Permission and Access

Dave Checkley

The story of Kalimantan

Getting permission for a recent expedition as an example of what can be involved - a difficult case.

Mulu Expeditions - Borneo
Where it all began, are there other areas in Borneo like Mulu?

1991 Recce
Colin Boothroyd travels alone in the forest and is lost for a week. He hears of birds nesting activity in the centre of the island

Book from Alan Weight
The book A Stroll through Borneo describes burial caves in the centre of Borneo near to our planned area of interest. We decide to try to visit both sites.

1992 Contact Dr. Ko
Ko who is head of the Indonesian national caving body - FINSPAC. We explain our plans and ask for the support of the national body.

1993 FINSPAC Support
Dr Ko writes a letter of support. He suggest a meeting with the Director of tourism in Jakarta to obtain a letter of support. To help with this we send Dr. Ko: He writes with these requesting support on our behalf.

Visit Dr. Ko
The advance party visits him in Jakarta on the way out to Kalimantan. They collect the letters of support.

Visit Samarinda
The advance party visit the region capital and discusses the plans with the Director of Tourism. He writes a letter of recommendation to the social police SOSPOL. We take this letter to SOSPOL and they agree to help. They write us letters of support to be presented to the Camats (mayors) in the principal towns in the areas we wish to visit.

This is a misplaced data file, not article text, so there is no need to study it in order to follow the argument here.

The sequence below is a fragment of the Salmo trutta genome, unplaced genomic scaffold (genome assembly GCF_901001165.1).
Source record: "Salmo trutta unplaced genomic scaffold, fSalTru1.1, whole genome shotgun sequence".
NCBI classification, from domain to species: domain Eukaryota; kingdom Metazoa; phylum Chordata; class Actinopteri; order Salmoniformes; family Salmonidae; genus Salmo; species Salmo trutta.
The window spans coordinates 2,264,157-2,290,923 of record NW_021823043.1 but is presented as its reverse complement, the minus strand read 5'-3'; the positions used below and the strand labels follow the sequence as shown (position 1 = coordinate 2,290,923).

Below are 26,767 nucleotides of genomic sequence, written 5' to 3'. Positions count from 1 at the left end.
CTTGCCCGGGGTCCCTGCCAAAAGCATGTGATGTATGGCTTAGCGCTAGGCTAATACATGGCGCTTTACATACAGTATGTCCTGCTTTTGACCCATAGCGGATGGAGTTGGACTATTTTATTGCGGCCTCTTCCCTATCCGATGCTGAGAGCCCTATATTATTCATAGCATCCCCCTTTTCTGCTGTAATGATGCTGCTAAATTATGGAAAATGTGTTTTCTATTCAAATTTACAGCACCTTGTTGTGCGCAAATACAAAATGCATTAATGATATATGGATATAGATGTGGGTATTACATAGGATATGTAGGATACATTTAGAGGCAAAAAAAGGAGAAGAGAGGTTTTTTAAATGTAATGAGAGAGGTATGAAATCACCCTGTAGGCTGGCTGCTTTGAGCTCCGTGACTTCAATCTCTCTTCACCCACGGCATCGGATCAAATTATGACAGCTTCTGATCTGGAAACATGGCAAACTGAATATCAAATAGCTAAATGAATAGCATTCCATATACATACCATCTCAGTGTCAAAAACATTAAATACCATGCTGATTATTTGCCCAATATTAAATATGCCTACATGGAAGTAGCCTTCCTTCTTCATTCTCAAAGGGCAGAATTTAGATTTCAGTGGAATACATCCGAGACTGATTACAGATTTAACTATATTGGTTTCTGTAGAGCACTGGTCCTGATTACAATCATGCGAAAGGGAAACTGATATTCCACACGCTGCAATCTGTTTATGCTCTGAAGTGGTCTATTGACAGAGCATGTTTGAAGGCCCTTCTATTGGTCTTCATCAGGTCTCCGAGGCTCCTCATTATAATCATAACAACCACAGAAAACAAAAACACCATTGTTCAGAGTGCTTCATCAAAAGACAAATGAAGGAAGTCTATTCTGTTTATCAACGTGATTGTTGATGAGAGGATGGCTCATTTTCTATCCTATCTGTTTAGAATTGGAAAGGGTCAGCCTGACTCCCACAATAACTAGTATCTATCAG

We show the mayors the letters in the two areas and they are helpful.

End of permission
We leave the bureaucrats behind and head up river into the interior of the Island of Borneo.

Negotiating access
with the local farmers and hunters

Show letters to head man
In the tiny villages nearest to the caves.

Picture books
of our previous exploits help to explain our interest in the caves

Explain our interest
to the people since they have never heard of going into caves just for fun. They find it hand to understand and are often suspicious and believe we after gold or their binds nests. Binds nests are worth as much as gold on a weight for weight basis and taste of nothing at all. We are cautious about caves used as tombs and do not wish to enter them without the OK from the people.

Local PR
We take Polaroid photos; show picture postcards of Manchester, give the children toys and try to explain to everyone what we are doing.

Train in SRT
Useful for the birds nesters and demonstrates that we have real cave skills.

Employ guides
We work closely with our guides and take them in the caves so they will gain a real understanding of our sport.

Follow up
Is essential.

Report sent
To FINSPAC and many local people.

Guides/ books
We write to these and they put the names of people add places in. This will help to promote tourism and bring money to our helpers

What was the process
Review what was done to gain permission and access for the Kalimantan expedition.

Books, talking to cavers, writing to Indonesia, looking at maps etc.

Colin went alone without any formal permission. He had no caving gear and was simply a tourist

Apply for permission

In Indonesia cavers are the key to government permission.

Advance party
Finalises the permission and other plans and visit the required government and police bodies.

Chain of command
Our letter from the Director of Tourism in central government is used to obtain the OK from the regional government and so on down to the village head man

Local goodwill - Access
Access is much more a matter of communication and winning over the understanding and interest ,of the local people.

Follow up
This is vital

Basic Messages

Back to Expedition Seminar